Malatya Haber Ranch goes on the hunt for profit from bison
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Ranch goes on the hunt for profit from bison


By Larry Dreiling

In the last few years, bison production has become a novel way for large operators to diversify their livestock herds while allowing small landowners an opportunity to enjoy these monarchs of the Plains and make a few bucks, too.

The Twin Pine Ranch, north of Wheatland, Wyo., is unlike either model in bison production. Specifically, the ranch scores its profits from fee hunting. Larry and Peggy Gerke and Larry's son, Dennis, operate a 250-head bison hunting operation where the Laramie Range meets the High Plains.

The Gerkes are former cattle ranchers who wanted a slower pace from their rigorous lifestyle. They say they've achieved that with bison. At one time, the ranch covered 52,000 acres. It has since been reduced to 14,000 acres.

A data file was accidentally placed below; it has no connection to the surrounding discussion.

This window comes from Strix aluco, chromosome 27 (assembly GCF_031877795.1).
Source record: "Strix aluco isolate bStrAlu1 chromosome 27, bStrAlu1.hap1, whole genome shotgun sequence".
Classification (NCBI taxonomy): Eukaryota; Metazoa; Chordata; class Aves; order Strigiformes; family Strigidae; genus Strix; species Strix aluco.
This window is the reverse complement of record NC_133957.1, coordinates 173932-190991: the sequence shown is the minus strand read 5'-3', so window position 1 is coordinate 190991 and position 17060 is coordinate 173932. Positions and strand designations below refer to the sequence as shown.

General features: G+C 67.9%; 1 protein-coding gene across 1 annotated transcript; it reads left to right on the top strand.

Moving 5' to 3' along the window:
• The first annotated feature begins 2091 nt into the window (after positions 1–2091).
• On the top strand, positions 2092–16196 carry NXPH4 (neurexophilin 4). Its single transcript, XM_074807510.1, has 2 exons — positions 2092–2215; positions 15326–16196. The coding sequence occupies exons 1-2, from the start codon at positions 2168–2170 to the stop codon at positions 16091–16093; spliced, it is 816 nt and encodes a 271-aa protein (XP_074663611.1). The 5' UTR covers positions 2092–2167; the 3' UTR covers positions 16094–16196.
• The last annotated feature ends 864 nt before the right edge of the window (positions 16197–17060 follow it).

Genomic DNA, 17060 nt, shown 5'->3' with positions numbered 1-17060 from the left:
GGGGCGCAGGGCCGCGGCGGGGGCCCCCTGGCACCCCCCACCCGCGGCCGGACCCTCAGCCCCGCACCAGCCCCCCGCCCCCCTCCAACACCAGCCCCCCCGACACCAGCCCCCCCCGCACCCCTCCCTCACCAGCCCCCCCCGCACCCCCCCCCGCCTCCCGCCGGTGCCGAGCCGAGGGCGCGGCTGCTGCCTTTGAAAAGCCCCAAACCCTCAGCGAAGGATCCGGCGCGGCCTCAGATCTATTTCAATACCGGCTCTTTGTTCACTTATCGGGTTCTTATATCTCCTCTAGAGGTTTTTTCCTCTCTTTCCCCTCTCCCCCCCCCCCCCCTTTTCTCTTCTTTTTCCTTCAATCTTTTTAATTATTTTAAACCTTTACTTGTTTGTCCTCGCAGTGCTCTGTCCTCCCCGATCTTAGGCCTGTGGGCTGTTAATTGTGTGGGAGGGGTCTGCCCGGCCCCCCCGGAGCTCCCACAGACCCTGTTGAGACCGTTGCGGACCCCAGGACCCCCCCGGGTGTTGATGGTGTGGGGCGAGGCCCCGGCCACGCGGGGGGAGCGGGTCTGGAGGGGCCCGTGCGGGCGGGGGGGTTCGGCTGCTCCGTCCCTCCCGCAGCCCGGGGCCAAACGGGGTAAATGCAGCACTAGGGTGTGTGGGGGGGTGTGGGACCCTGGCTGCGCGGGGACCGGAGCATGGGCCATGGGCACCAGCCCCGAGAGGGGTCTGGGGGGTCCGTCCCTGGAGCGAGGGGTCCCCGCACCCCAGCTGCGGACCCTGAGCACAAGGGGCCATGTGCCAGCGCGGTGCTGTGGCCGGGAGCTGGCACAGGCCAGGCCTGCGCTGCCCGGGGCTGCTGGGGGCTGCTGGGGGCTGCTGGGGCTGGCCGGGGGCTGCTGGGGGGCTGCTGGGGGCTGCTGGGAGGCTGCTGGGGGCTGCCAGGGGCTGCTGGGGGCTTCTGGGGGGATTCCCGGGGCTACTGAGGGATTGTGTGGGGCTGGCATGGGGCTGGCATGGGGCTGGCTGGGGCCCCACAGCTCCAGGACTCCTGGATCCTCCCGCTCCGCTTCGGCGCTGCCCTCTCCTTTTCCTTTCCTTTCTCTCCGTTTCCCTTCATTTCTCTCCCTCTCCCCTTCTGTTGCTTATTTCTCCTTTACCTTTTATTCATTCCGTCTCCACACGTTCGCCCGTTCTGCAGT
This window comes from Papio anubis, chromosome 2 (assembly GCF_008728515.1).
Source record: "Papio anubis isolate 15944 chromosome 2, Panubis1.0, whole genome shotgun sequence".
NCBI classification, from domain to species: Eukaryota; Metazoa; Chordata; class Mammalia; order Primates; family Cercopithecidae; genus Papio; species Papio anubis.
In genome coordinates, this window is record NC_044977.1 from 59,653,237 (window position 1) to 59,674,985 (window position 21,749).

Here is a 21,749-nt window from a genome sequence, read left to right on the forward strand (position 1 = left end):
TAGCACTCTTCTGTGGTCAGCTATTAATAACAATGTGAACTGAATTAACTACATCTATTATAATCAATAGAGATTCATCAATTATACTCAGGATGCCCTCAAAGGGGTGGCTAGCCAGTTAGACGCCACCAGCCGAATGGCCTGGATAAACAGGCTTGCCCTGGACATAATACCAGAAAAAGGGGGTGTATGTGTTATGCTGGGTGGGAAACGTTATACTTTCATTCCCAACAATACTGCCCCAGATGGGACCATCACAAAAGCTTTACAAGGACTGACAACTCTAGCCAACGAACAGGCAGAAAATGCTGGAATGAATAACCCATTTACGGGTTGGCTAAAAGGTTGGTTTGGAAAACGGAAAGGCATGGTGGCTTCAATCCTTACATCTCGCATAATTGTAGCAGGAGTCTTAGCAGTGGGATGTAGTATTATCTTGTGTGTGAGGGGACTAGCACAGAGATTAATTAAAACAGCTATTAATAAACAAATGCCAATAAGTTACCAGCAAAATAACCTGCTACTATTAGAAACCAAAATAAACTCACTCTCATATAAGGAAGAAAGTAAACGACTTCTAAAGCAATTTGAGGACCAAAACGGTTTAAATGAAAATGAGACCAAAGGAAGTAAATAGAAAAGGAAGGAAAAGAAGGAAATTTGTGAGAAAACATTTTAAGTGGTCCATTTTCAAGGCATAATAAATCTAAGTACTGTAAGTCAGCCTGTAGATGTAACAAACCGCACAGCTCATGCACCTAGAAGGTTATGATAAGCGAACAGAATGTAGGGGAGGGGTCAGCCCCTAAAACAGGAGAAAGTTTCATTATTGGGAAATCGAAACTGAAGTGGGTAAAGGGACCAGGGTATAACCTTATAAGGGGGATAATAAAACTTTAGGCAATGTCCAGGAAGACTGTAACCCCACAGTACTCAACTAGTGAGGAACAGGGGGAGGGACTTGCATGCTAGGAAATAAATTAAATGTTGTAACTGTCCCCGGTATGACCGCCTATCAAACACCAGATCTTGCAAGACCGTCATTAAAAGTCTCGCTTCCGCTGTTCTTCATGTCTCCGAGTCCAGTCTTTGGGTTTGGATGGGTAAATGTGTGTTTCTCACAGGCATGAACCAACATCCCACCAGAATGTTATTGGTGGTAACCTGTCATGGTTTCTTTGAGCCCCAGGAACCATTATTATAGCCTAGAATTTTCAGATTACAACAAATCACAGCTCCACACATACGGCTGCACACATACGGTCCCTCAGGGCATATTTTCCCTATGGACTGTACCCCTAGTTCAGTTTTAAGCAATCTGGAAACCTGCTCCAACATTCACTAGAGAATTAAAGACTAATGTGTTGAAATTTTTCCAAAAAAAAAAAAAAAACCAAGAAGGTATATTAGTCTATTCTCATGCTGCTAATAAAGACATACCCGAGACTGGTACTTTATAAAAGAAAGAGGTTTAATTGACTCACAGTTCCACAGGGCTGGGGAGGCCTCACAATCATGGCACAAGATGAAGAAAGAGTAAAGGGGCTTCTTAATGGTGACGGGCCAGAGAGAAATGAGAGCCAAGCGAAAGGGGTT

"Cattle ranching here is extremely intensive because of the size of the ranch. It's rocky and it's hilly," says Peggy Gerke, whose father purchased the ranch in 1945. "The fencing was tremendous. We ran a tight cattle operation, checking cows all the time during calving season. We were moving into our 60s in age. We were looking for a way to make life a little easier and buffalo did that."

Larry adds: "It was a huge operation with 18-hour days. We now work seven hours a day. That's a big difference."

Peggy says she has seen lots of bison produced by "hobby farmers who raise 30 animals and are running the operations like they would with cattle."

That's not the Gerkes' style.

"(The hobby producer is) running them through the chutes and giving them shots," Peggy says. "That's too much stuff and I think they are trying to change the nature of the beast. There are lots of good, caring people out there who want to keep the animal just as it is."

Natural meat

One of the Gerkes' selling points for bison hunts from their ranch is that their animals are free of antibiotics and growth promotants.

"We don't give them any shots, so it's a natural piece of meat. They're never fed anything but grass and a little bit of hay," Larry says. "There's no additives at all. We never put them in a corral or run them through a chute."